Four years, thousands of punters, and many kilos of pork later, the festa is bigger and better than the organisers could ever have dreamed. It's now a two-day affair and this year attracted over 100 entrants. But more importantly (for me at least), this year I was invited to join the official panel of salami judges. Talk about #careergoals. Oh yes!!

If you love a sausage and you're kicking 'round this weekend then head down to the Northcote Town Hall. There's always plenty to eat and drink (hot porchetta rolls and Aperol spritz from Ladro always gets my vote), plus there's live music, demonstrations and of course, A LOT of salami to taste. I'll be there, slowly lapsing into a meat coma as the day wears on (I have more than 100 salamis to judge, people. SERIOUSLY!). Come say hey.

PS: me and Festa co-founder an organiser, Linda Catalano went on 774 ABC Melbourne to talk about cured meats (and drop a few salami puns) with host, Waleed Aly.

YOU CAN LISTEN ONLINE HERE.  

 

MELBOURNE SALAMI FESTA

Northcote Town Hall

8-9 October, 2016

http://melbournesalamifesta.com

 

 

TRAVEL FEATURE || Geelong and the Bellarine

I recently hit the road with my photographer pal/colleague/fave road-tripper Peter Tarasiuk and headed to Geelong. In a short space of time we managed to eat a lot of food, drink a lot of wine, pen a catchy new theme song for the bayside town, and jam in a heap of stuff  - both in G-Town and the nearby Bellarine Peninsula. 

Terindah Estate, Bellarine Peninsula. IMAGE: Peter Tarasiuk

Terindah Estate, Bellarine Peninsula. IMAGE: Peter Tarasiuk

As we ticked off the seemingly countless items on our over-stuffed itin, it soon became clear that 'Gee-troit City' is very much having 'a moment'. Stuff is happening. Stuff is cool.

A highlight of the trip was dinner at fine diner, Igni. In the time that's passed since our visit, talented chef-owner Aaron Turner (ex-Loam) has taken out awards left, right and centre for his innovative, local produce-driven fare.

IMAGE: Geelong Advertiser

IMAGE: Geelong Advertiser

The restaurant - plonked unceremoniously down a confusingly dingy but ultimately rewarding back street - now joins the ranks of Australia's top regional restaurants as a true 'destination dining' icon; and for good reason (seriously, check this out..).

Want to know what's up in G- town? Grab a copy of the latest issue of Australian Traveller mag or CLICK HERE to read my story.  

 

Peter and I were guests of Geelong Bellarine Tourism. Big thanks to Narelle Needham for organising our visit. 

https://www.visitgeelongbellarine.com.au

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FEATURE || Winter Bathing Rituals

The Japanese do it, Nordics and Hungarians do it, the ancient Greeks, Romans, Arabs and Ottomans all did it, too. But in Australia we’ve been a little slower to catch on to the idea of warm bathing for the pleasure of it. 

TOP: Peninsula Hot Springs. IMAGE: supplied.  BOTTOM: Onsen Ma, Melbourne. IMAGE: Broadsheet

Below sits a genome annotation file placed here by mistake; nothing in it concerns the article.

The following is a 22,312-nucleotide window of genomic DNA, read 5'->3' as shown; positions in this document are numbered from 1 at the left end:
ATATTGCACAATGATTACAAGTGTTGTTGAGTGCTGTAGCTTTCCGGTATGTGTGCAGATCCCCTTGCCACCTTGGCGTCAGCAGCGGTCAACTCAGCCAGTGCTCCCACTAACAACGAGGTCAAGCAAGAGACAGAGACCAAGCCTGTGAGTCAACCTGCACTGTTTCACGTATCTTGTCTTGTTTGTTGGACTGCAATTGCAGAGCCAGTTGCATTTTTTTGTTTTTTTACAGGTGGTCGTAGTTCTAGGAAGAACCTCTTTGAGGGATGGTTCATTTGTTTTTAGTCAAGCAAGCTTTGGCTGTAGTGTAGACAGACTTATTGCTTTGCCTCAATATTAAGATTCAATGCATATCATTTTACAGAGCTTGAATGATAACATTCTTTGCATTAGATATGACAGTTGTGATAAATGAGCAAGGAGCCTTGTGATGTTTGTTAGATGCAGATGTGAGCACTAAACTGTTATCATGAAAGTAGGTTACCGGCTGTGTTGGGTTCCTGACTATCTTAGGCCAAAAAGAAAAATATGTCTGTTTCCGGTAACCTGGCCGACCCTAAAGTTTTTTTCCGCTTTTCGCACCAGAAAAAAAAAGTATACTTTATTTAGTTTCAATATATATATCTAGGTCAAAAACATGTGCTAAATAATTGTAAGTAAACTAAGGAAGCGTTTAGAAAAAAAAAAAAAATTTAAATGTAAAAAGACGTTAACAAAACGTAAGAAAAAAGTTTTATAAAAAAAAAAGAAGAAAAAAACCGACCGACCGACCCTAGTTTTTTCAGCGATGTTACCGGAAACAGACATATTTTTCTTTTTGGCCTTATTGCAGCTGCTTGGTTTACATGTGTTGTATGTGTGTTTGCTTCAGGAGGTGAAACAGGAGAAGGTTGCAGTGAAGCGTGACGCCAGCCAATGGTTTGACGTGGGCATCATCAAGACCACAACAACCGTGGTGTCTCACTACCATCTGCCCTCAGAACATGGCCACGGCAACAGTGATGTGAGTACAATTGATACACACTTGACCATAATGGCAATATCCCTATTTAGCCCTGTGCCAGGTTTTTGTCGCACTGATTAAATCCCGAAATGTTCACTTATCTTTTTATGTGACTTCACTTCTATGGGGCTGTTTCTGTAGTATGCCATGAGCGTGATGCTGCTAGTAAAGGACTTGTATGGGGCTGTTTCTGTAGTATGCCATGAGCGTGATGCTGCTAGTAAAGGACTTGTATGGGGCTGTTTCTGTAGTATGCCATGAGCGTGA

TOP: Peninsula Hot Springs. IMAGE: supplied. 

BOTTOM: Onsen Ma, Melbourne. IMAGE: Broadsheet

I'm someone who gets reeeeeally cold in winter, and to have access to a hot bath on the regular is a non-negotiable - even outside of winter. 

When I came back home from back-to-back tropical winter holidays last winter, it got me thinking. So I did some research... and pitched a story. 

The result? I tracked down the best places in Melbourne (or just outside town) dedicated to the art of stripping off and thawing out.

TOP: Wellness Suite at Isika, Crown Metropol. IMAGE: supplied BOTTOM: Chuan Spa at The Langham. IMAGE: supplied

TOP: Wellness Suite at Isika, Crown Metropol. IMAGE: supplied

BOTTOM: Chuan Spa at The Langham. IMAGE: supplied

FEATURE || Thornbury for The Age Good Food Guide

So conflicted! I love love love Thornbury and want to sing its praises, yet as a local I kinda wanna keep it on the DL so that it doesn't get overrun by day-trippers and gentrifiers. I recently did a neighbourhood round up for this year's Age Good Food Guide (which is due for release September 13). Here's a little snippet..

IMAGE: supplied by Chato.

IMAGE: supplied by Chato.

"Remember when Thornbury was the fringe and a suburb you could afford? Well, congratulations early adopters. Gentrification got here faster than anyone expected. Thornbury's recent revival has helped transform the once-drab High Street into one of the city's longest – and most buzzy – culinary thoroughfares. From specialty butchers and organic grocers, to aperitivo bars and craft brewers, it's the place to be".

IMAGE: supplied by Welcome to Thornbury

IMAGE: supplied by Welcome to Thornbury

For all those who can't wait for the guide to come out, you can take a sneaky peek at my Thornbury piece here..

CLICK TO READ THE FULL ARTICLE.

 

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TRAVEL FEATURE || Tasmania's Satellite Island

Sometimes in my job I really have to pinch myself. Sure, I get meet lots of cool people and go to  lots of cool places, but sometimes you just stop and say "Wow. this is ridiculous". A recent trip to a private island off the coast of southern Tasmania was one such experience.

Never heard of Satellite Island? That’s probably because those who have want to keep it that way.

Located in a sheltered pocket of the D’Entrecasteaux Channel, the rugged 34-hectare landmass can only be reached by private boat from nearby Bruny Island. Once you’re there, it’s just you, the house, a few wild deer and a whole lot of nature. There are no roads, no shops, no other guests, not even wi-fi – which is how visitors like it.

I recently spent a weekend on the island for Broadsheet. You can read my story HERE.

IMAGES: Peter Tarasiuk

IMAGES: Peter Tarasiuk

Huge thank you to Kate at Satellite Island and Sherene at Tourism Tasmania for making our trip possible.